We are now approaching the five month mark post 1 April 2013 and cases are emerging which are setting the landscape for the Judiciary’s approach to cost budgeting. Whilst to date, the reported cases have been under the defamation costs pilot scheme, a pattern of approach is starting to emerge, particularly in relation to how the Judiciary will interpret the rules to post 1 April 2013 cases.
The first case was in January 2013. In Henry v News Group Newspapers Ltd, whilst the Court of Appeal allowed the claimant her assessed costs, notwithstanding the claimant had exceeded her costs budget and had not applied to increase this, the case carried with it a ‘health warning’. The court made clear post 1 April 2013 cases would not be considered with such leniency. Murray v Neil Dowlman Architecture Limited, followed in April 2013, in which Coulson J, in allowing for the rectification of an erroneous costs budget, made clear that the same rationale would not be followed in cases post 1 April 2013.
Further, Master McCloud’s decision in Andrew Mitchell MP v News Group Newspapers Limited has most recently provided an even starker warning to those thinking about ignoring costs budgeting. This was another defamation claim to which the pilot scheme applied. However, in this case, it was not so much that the claimant had exceeded a costs budget as in Henry, or was seeking to rectify a mistake as in Murray, but in fact had failed to file a costs budget 7 days before a case management conference and had failed to enter into any cost budgeting discussions with the defendant.
In Mitchell the parties were called to a case management conference. In the first instance this was listed with a three day notice period. However, the defendant brought this to the attention of Master McCloud and indicated it would mean the parties were unable to file costs budgets within 7 days of the CMC in accordance with Rule 3.13. Master McCloud therefore relisted the hearing 7 days later, to allow the parties time to comply. The defendant was able to comply with the requirement. However the claimant was unable to do so and ultimately filed a budget one day prior to the hearing and did not enter into any discussion with the defendant on costs budgeting.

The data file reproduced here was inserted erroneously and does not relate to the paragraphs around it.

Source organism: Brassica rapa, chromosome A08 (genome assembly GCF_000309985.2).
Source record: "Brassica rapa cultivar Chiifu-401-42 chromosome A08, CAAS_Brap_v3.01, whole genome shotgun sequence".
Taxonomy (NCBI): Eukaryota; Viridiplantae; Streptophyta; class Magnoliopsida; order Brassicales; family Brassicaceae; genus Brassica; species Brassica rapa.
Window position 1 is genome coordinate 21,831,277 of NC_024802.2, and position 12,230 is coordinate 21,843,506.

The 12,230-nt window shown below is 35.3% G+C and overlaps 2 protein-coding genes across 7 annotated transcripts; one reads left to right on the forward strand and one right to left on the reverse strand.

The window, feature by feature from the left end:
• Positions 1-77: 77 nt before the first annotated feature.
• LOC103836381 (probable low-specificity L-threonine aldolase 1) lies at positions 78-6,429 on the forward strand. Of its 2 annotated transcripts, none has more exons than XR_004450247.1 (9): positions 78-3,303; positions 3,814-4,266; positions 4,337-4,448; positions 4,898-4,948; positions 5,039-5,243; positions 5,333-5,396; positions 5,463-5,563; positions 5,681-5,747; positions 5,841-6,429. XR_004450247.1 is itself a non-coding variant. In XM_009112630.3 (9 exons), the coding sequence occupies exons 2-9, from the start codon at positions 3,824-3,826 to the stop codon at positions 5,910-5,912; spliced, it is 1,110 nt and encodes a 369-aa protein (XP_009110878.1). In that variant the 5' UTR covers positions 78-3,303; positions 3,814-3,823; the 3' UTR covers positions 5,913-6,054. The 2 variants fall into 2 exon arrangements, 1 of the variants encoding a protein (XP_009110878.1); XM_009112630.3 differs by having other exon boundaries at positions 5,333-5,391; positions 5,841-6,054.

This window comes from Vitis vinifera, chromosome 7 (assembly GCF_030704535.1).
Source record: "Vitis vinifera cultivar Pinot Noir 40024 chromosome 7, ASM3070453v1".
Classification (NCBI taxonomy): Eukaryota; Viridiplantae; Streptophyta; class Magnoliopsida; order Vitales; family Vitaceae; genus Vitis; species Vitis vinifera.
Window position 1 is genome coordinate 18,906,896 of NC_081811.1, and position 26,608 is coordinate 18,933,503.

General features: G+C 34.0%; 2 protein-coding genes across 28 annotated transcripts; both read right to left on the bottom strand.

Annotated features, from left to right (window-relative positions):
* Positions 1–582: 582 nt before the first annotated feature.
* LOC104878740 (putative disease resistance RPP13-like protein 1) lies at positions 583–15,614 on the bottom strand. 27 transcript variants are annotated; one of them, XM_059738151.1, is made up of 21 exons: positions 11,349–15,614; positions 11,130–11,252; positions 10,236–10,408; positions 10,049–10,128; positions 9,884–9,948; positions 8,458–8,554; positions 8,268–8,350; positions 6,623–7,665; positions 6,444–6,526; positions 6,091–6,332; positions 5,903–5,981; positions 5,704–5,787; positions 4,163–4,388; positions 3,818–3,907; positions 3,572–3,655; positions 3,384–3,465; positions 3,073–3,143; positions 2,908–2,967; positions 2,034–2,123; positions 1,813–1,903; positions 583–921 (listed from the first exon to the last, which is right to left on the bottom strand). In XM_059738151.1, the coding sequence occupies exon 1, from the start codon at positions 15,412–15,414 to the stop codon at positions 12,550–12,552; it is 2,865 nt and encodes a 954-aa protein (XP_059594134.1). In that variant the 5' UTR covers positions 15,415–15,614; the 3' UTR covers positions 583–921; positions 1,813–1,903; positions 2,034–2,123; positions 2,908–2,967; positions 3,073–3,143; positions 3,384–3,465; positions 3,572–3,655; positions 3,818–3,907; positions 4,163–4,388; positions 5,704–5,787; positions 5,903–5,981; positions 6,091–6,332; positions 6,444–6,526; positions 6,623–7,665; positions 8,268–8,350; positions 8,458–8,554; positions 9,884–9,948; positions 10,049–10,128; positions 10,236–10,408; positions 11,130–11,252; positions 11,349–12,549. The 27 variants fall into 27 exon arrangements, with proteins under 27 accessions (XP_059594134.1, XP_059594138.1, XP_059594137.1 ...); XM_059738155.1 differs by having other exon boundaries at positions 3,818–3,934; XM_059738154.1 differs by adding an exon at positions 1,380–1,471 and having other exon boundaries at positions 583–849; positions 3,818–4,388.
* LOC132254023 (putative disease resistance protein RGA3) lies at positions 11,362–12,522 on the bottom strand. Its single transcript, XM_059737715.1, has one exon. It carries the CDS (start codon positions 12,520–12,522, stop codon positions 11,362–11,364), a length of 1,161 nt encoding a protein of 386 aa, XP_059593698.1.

As a result at the CMC on 18 June 2013, the Master ordered that the claimant was entitled to recover court fees only in accordance with CPR Rule 3.14. The claimant applied for relief from sanctions and the matter came back before Master McCloud on 1 August 2013. The claimant’s solicitor argued that the size of its firm was a key factor in their inability to prepare and file the costs budget in time. Mr Mitchell’s solicitor provided a statement explaining that the firm was small and had limited human resources available. However in a stark warning to all solicitors, whilst Master McCloud had sympathy with the claimant’s solicitors’ situation she refused to move from her position and held that the sanctions applied. She remarked, “…Budgeting is something which all solicitors by now ought to know is intended to be integral to the process from the start, and it ought not to be especially onerous to prepare a final budget for a CMC even at relatively short notice if proper planning has been done.”
All solicitors involved in civil litigation would be wise to consider this decision. It would be foolhardy to consider that any case is exempt from the rules, unless it is absolutely clear that this is so. The key factor to be taken from this judgment is the importance of forward planning. Solicitors must have in place a plan for costs budgeting and it must not be left to the last minute. The ruling acts as a stark warning that failure to comply can and will lead to what some may see as a draconian measure, but others may see as a way in which to ensure a case is dealt with justly and at proportionate costs, which is a key element to the Jackson reforms.
The matter is of such importance that on her own motion, Master McCloud has granted permission to appeal. In her ruling she stated, “… The stricter approach under the Jackson reforms has been central to this judgment. It would have been far more likely that prior to 1/4/13 I would have granted relief on terms, and in view of the absence of authority on precisely how strict the courts should be and in what circumstances, I shall grant permission to appeal to the Claimant of my own motion, under CPR 52.3(6)(b), on the basis that the severe nature of the sanction which I have imposed in giving effect to the Jackson reforms to the overriding objective and to r.3.9 in its new form here are of necessity not backed by specific authority on point, and the risk of injustice if I were adopting too strict an approach is such as to provide ‘some other compelling reason’ for an appeal to be heard. It will be for the appeal court to determine whether such a strict approach is appropriate.”